About 20 birdwatchers assembled at Mount Somers township on 17/7 to count all the waterbirds on this group of lakes in their montane basin, an annual occurence for about 20 years.
Peter Langlands and I were given Lake Emma to count. Road access around the lake to a hut has recently been closed over the winter months so we had a pleasant walk instead of bumping/sliding along a mud track in a 4wd. Birds were few and the lake was about 90% iced over. There were about 150 Mallard ducks and 130 Canada Geese, both introduced species. Native species were fewer - about 10 Australasian Shoveler ducks and a handful of Little and Black Shags, plus a few Welcome Swallows somehow finding insects in the frigid environment. Peter found the bird of the day by walking a bit further than me, a Bittern in a clump of rushes. Bitterns are rare in NZ. They are a beautifully-patterned brown heron, very shy and with a strange 'song' which sounds a bit like blowing across the top of an empty bottle.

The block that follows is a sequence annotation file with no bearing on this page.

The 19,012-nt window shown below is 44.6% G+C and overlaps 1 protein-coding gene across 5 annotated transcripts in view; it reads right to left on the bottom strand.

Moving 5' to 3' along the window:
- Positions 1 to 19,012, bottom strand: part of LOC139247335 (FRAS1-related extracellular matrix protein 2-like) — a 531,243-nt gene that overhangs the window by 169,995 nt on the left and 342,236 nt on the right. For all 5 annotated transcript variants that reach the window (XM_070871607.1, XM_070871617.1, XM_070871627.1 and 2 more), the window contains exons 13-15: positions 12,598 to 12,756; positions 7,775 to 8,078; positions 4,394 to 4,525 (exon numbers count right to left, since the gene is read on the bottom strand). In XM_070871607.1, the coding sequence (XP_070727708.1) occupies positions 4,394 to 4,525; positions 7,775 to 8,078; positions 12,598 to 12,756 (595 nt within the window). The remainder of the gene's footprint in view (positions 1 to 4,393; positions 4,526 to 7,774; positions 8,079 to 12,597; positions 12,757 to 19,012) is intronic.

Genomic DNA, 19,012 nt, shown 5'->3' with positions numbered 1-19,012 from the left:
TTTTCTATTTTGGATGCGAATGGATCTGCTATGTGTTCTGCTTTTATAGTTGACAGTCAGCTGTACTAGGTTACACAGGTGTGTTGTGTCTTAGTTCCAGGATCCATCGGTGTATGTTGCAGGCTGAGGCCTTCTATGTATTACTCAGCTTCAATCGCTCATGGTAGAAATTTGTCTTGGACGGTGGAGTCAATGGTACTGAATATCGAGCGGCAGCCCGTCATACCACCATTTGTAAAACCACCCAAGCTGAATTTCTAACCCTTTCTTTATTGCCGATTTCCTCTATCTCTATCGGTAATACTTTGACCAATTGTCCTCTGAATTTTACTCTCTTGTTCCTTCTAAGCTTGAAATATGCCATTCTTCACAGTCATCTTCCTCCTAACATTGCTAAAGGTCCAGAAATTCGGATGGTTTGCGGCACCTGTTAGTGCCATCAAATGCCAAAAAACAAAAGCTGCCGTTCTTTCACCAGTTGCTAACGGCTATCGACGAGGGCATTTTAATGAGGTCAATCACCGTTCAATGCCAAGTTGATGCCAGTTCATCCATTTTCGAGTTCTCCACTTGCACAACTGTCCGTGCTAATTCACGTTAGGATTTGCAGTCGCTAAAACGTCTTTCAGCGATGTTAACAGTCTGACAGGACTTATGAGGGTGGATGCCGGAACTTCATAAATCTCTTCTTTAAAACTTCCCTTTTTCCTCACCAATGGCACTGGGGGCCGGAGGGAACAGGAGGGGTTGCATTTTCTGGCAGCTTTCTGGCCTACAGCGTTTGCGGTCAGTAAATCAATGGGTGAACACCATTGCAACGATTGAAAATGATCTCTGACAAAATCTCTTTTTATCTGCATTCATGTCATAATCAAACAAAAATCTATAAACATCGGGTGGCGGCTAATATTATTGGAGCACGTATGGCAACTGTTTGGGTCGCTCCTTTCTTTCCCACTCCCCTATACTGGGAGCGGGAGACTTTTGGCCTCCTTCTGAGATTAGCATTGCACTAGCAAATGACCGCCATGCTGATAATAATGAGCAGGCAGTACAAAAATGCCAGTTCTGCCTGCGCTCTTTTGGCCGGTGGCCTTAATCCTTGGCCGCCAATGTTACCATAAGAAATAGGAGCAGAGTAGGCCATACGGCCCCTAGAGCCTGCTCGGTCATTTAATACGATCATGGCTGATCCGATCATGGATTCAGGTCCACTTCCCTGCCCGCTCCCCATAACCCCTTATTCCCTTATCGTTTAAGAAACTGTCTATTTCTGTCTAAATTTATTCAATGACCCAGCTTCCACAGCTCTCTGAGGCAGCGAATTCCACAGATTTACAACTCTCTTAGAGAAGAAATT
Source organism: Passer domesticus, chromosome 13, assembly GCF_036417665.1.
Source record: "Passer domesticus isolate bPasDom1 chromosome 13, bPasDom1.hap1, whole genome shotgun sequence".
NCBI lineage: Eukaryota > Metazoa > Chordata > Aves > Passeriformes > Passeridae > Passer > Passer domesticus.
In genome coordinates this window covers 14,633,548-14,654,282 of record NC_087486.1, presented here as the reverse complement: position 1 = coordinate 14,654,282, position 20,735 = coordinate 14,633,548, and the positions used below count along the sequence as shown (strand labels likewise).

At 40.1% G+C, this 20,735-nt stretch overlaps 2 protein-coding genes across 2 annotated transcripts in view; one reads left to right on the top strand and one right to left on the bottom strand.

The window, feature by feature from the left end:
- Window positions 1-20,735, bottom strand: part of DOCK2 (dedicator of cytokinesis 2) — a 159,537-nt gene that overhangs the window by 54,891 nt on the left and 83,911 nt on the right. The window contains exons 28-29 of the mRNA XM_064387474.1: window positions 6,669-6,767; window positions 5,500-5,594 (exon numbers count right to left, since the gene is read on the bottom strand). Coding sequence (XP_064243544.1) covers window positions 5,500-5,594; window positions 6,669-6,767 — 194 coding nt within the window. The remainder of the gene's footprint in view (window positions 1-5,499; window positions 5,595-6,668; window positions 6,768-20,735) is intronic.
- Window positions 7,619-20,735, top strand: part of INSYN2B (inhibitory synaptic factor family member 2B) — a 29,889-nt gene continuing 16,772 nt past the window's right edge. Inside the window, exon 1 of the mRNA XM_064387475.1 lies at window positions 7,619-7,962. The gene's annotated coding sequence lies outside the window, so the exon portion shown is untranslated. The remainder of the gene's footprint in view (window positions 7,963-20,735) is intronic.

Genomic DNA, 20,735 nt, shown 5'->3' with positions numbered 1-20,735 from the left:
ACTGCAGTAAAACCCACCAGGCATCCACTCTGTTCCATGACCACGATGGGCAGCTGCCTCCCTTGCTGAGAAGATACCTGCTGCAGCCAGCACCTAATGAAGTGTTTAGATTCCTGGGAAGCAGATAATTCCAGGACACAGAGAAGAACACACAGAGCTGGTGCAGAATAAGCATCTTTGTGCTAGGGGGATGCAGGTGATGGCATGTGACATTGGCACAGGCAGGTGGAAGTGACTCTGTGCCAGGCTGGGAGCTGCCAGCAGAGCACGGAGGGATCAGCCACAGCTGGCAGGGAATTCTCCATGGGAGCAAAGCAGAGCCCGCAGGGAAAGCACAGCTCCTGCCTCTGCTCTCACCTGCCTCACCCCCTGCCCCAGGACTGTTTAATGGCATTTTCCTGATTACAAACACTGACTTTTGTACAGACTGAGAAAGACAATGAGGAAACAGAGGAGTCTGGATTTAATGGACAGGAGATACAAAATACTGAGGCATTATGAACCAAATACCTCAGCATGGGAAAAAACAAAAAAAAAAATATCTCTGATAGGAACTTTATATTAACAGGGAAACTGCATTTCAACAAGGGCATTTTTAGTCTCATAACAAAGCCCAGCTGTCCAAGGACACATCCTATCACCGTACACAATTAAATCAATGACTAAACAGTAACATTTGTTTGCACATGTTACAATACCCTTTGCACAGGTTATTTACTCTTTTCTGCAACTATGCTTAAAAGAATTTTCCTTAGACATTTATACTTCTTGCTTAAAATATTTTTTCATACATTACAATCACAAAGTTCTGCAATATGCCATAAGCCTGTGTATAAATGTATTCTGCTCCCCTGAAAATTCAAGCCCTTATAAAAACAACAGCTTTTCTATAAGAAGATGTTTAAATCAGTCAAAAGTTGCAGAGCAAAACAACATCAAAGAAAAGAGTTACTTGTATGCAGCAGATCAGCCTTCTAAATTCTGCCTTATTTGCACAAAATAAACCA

After the count we adjourned to the warm environment of a bach overlooking the stunning scenery of Lake Clearwater and its surrounding mountains, to eat soup prepared by the bach-owner on a wood-fired stove and drink a nice hot cup of tea.
The area is only 90 minutes' drive SW of Christchurch and is a great place for a walk in stunning scenery at any time of the year. I think winter is the best when the snow is on the mountains - visit on a clear, still day though.
Ice patterns on Lake Emma
View from the bach, Lake Clearwater and snow-capped mountains
View from the hut across Lake Emma
The Arrowsmith Range across Lake Heron